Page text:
Guest Blog, Race, Running

Guest Blog: Race Day Tactics

Hi everyone! I thought I might tell you a bit about me before writing this post, just so you can get a feel for whose words you’re reading and that they’re not just words off a page.

I’m 16 years old and, like Ellie, love all things running. I recently started my blog (https://fruitsandroutes.wordpress.com) to share my nutritious recipes with you as well as tips on how to run, race and train your best.

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Anyway, back on topic. Race day tactics. Now, I’m by no means an expert on this, but I’ve got a fair few races under my belt and have tested out different techniques to see what works best for me, and hopefully will help you.

So first of all, I thought it might be useful to discuss some pre-race tactics to help you deal with those pesky pre-race nerves. I usually get these really badly at the beginning of a track/ cross country season, but over the course of the season they get less and less as I get used to putting my body under the stress of these races and it learns to deal with the adrenaline that courses through it before, during and after them. However, they can really impact your performance on the day if you don’t know how to manage them effectively, and they will always crop up for me before bigger, more important races. So how do I deal with them?

  • Visualising: this is extremely helpful, and probably the most crucial step (for me) in reducing my race nerves. Anywhere between the week and the night before a big race I will find myself visualising it, however it works best if you’ve looked at or run the course before as you can anticipate where and when the difficulties will lie, and mentally prepare yourself for the struggle of overcoming them. It is essential to remember to include the pain that you will be feeling during the race in your visualisation, otherwise you’ll prepare your body for a pain-free experience that does NOT exist and this could be detrimental to your race. As long as you remember this, this will prove an incredibly useful coping-mechanism as it enables you to focus and get into the right mindset without stressing about the race, mentally preparing you for what’s to come.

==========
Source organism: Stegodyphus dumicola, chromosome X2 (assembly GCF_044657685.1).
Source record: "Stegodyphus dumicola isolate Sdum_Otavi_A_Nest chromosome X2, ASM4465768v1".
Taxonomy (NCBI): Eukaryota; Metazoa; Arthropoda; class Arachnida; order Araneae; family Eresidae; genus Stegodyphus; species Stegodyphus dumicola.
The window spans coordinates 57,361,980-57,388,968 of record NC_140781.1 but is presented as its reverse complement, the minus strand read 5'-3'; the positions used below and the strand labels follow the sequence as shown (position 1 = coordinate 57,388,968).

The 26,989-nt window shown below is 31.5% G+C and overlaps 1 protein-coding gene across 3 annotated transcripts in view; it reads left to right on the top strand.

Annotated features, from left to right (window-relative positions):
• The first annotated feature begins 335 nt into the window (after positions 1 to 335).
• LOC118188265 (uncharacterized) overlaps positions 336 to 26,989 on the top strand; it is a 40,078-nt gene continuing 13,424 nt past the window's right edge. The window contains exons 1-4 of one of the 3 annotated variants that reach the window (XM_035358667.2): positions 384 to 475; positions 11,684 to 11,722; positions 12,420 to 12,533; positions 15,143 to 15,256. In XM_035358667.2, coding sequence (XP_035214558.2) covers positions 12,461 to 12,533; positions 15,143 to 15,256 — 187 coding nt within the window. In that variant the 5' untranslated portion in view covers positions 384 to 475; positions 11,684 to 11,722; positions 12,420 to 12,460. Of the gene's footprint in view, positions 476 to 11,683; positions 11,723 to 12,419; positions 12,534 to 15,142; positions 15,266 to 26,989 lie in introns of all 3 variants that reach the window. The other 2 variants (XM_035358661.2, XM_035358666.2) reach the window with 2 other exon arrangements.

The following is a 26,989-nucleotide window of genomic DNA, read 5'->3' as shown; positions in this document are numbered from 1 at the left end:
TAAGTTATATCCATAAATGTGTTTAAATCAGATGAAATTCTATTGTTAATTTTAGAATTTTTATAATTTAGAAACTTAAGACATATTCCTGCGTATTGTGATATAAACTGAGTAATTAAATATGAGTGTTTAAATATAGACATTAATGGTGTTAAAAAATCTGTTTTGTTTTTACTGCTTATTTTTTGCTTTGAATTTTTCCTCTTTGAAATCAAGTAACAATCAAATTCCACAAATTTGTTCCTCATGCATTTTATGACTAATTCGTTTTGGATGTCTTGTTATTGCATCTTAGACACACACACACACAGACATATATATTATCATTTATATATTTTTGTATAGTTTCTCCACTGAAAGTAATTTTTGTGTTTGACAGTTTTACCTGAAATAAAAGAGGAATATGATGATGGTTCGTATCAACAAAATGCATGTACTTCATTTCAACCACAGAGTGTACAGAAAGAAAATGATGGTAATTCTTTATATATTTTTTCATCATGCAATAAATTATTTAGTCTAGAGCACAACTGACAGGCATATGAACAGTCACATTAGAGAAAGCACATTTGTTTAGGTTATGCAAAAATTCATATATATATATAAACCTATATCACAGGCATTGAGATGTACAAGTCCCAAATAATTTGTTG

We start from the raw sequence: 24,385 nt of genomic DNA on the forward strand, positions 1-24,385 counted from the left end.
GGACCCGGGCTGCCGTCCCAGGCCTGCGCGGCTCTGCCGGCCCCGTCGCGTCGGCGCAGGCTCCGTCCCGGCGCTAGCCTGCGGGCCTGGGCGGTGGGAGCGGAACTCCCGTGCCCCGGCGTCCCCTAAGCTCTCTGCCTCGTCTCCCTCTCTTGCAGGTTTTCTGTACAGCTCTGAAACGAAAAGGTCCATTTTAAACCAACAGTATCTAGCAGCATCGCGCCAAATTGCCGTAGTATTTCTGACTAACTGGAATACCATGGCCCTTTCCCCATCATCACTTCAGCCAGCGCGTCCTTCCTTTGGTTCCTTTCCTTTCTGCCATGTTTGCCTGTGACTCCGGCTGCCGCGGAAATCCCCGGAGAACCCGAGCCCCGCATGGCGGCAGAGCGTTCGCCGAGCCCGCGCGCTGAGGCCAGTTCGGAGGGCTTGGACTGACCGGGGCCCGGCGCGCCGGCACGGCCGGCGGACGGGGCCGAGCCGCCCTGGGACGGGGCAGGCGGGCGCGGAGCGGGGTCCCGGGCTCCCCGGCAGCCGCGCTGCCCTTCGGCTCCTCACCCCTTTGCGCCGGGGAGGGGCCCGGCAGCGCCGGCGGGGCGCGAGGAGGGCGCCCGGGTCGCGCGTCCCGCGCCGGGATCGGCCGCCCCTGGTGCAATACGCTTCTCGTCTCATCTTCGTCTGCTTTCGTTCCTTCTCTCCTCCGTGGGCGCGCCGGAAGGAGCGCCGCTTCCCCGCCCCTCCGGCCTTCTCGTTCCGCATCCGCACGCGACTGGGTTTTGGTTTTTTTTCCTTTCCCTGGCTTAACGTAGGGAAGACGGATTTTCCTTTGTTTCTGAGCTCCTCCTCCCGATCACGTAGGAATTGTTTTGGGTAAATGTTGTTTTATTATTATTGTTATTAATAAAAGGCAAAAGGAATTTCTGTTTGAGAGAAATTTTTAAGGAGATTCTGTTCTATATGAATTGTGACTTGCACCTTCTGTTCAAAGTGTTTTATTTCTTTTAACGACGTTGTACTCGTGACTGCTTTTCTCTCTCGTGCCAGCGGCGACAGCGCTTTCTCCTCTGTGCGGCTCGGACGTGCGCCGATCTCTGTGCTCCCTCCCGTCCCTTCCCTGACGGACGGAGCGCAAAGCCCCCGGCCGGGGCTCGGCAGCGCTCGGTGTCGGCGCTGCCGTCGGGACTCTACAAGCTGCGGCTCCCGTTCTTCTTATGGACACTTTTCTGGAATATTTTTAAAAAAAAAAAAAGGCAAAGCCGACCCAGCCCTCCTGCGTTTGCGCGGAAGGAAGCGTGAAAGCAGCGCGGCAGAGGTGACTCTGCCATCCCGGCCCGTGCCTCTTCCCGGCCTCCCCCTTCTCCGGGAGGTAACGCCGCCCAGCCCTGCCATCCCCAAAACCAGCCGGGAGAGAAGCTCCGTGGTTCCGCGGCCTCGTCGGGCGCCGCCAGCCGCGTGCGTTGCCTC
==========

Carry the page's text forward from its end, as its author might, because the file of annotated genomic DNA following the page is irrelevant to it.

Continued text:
• Positivity: nerves often arise from a fear of the unknown. With races, a thousand fears will race through your mind, including the common fear of coming last. If you channel this negativity into positive energy and repeatedly remind yourself that so long as you’ve trained hard the rewards will pay off, then you’ll begin to convince yourself that, and eventually quell those fears.

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Now, as the post is actually entitled race day tactics (not race week), I’m going to write about what tactics I’ve found to be the most helpful whilst preparing for and actually running the race. Like with exams, no matter how hard you train, if you don’t have good technique, there’s only so far you can go.

  • Aim for a negative split: you probably know what this is, but if you don’t, then in brief it’s when you run the second half of your race (or run) quicker than the first. Why is this beneficial? Well, perhaps it may seem counterproductive to start off slightly slower than usual, but from experience just holding back that little bit will give you a real psychological boost when those who set off too quickly start to lag and you overtake them, motivating you to run faster and push that extra bit. Furthermore, it allows you to end the race on a high, which is always a good thing as you’ll finish the race with a positive vibe surrounding the entire race, rather than finishing weak and feeling demoralised. This could really help you in the run up to your next race, especially if it’s soon.